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Free Study Guide-White Fang by Jack London-Free Online Book Notes
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CHAPTER SUMMARY AND NOTES

PART III

Chapter 3

White Fang's fights with Lip-lip continue to rage as furiously as ever. He makes a reputation for himself as being the most wicked dog in camp. He can also snarl more terribly than any other dog, a skill he uses to his advantage. Both humans and animals hate him. He is always mixed up in squabbles over stolen meat. He is also totally on his own, for no dog ever backs him. White Fang, however, never hesitates to leave his teeth marks on any of the other dogs. In fact, he learns to fight very effectively and efficiently, even when he is outnumbered. He also learns to attack without warning, catching his enemy off guard. One day he kills one of the camp dogs on the edge of the woods. Gray Beaver refuses to listen to the protests of Indians over the killing. White Fang is his dog.

Because of White Fang's ferocity, no dog is left alone, for fear of his attacks. His favorite trick is to lose his trail in the water, hide from his enemy, and attack in a surprising manner. Although the strength of the pack lies in its size, White Fang manages to gain the upper hand. The dogs know that he can kill the leader of a pack before the other dogs arrive. By this point he has learned to obey the strong and oppress the weak.

Notes

White Fang's constant fights with Lip-lip and the rest of the pack gain him a reputation for being fierce. In fact, he becomes an expert fighter, learning the intricacies of battle through experience. He quickly learns never to let himself be caught in a helpless situation. In addition, he learns to attack the throat, the most vulnerable spot of a dog. Because of his ferocity and his instinct, neither the camp members nor the dogs like him. When White Fang kills another camp dog, the Indians protest, but Gray Beaver defends him.



White Fang soon lives by his survival instinct, the law of the Wild; to survive, a dog must embrace violence and aggression as a way of life, which help him to survive in a cruel world. It is interesting that White Fang's first experience with man and his domesticated animals should so strongly cultivate his natural killer instincts. It is a clear comment on London's part about man's cruelty.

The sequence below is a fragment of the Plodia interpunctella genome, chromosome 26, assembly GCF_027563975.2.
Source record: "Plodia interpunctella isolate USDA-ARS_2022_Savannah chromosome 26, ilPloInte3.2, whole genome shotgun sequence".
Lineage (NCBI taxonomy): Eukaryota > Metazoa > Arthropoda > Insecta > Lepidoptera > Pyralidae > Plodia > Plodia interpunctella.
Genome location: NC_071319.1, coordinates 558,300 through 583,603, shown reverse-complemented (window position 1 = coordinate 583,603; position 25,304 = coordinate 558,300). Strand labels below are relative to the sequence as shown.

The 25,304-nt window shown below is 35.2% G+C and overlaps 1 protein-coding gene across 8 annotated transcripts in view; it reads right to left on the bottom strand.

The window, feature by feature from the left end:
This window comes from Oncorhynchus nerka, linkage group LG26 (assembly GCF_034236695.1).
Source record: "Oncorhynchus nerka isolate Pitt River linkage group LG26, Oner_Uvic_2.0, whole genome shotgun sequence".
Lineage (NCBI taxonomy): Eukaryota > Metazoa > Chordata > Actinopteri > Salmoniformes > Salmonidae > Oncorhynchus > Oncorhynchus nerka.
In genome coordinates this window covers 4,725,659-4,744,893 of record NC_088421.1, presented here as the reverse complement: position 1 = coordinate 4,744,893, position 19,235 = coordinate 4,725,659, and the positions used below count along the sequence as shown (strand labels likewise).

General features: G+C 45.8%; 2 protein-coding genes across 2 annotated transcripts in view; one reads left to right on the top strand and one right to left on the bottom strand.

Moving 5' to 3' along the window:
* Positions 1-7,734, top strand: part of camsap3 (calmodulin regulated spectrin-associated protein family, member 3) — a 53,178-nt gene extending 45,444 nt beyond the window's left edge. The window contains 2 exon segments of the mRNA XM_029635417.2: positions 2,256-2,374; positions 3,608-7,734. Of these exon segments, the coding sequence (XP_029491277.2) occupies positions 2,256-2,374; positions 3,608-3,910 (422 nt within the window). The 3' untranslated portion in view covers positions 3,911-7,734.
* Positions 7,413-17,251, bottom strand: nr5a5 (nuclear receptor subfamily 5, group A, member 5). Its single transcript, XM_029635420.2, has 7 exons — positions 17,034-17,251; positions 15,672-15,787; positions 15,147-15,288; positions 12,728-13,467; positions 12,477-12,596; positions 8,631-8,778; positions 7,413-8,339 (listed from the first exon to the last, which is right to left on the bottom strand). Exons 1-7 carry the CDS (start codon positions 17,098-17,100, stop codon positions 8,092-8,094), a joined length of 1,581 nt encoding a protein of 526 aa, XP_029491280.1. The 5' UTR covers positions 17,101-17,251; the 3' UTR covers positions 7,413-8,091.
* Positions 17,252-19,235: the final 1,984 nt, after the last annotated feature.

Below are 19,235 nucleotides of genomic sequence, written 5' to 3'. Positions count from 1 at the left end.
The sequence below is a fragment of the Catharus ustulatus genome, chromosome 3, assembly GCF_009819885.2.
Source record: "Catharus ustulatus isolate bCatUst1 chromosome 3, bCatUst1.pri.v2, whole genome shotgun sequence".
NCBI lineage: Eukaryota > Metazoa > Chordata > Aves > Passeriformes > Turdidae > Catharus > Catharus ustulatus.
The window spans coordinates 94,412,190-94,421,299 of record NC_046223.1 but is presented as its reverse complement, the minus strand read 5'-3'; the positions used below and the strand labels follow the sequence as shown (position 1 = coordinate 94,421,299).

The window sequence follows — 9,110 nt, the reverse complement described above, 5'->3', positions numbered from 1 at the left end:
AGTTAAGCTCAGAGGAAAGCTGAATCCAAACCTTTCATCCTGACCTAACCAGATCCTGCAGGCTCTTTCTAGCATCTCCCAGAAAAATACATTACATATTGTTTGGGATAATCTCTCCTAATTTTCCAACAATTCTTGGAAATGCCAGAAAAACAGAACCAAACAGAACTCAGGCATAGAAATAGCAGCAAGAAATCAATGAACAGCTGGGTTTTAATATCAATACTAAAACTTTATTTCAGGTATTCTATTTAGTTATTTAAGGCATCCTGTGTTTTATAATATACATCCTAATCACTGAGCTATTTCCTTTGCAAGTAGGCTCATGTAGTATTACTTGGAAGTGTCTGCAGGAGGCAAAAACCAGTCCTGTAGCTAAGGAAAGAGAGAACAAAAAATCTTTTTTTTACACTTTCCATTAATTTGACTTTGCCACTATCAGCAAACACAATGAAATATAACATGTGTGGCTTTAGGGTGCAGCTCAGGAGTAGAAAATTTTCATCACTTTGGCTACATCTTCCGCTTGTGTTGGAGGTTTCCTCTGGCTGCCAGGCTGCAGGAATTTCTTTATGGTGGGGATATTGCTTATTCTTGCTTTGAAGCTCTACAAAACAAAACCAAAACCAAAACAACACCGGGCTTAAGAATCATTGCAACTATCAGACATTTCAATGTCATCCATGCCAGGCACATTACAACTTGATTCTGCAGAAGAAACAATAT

Chapter 4

Summary

With the arrival of autumn, the days grow shorter, and it is getting colder. When the camp members prepare to leave for another place, White Fang escapes into the forest. He enjoys the freedom of the wild for a while, but soon finds himself lonely and scared and longing for the comfort of the camp. In truth, he has lost the knack of hunting and is even scared by a tree's shadow. Afraid and desperate, he returns to the camp but finds the Indians have gone. He wails loudly with apprehension.

The next morning, White Fang plunges into the forest and follows the stream down to the riverbank. Following the river's course, White Fang runs for thirty hours. He finally arrives hungry and tired at the new Indian camp. White Fang joins them around the fire, gets his share of meat, and eats it contentedly.

Notes

White Fang's desire to retreat into the wild finally materializes into an opportunity as the camp members get ready to leave. He slinks away and hides, ignoring the calls from his "gods." For awhile, he enjoys his freedom, but when it gets dark, he feels lonely and afraid. He is even startled by the shadows thrown by trees in the moonlight. He also has lost his hunting instinct. As a result, he runs back to camp to the protection of Gray Beaver and his family, Kloo-kooch and Mit-sah.

White Fang would have gladly taken a beating from Gray Beaver or welcomed a fight with Lip-lip and the gang. Instead, he finds the camp empty. In apprehension, he lets out a long, piercing howl. He then gathers his courage and sets off to find the Indians. He runs for thirty hours before catching up to them. When he arrives at the new camp, he is starving and exhausted; his coat is a mess, and both of his feet are bruised and bleeding. Gray Beaver takes pity on him and does not punish him for leaving. Instead, he is given food and attention. In fact, Gray Beaver even protects him from the other dogs as he eats. White Fang feels secure again.

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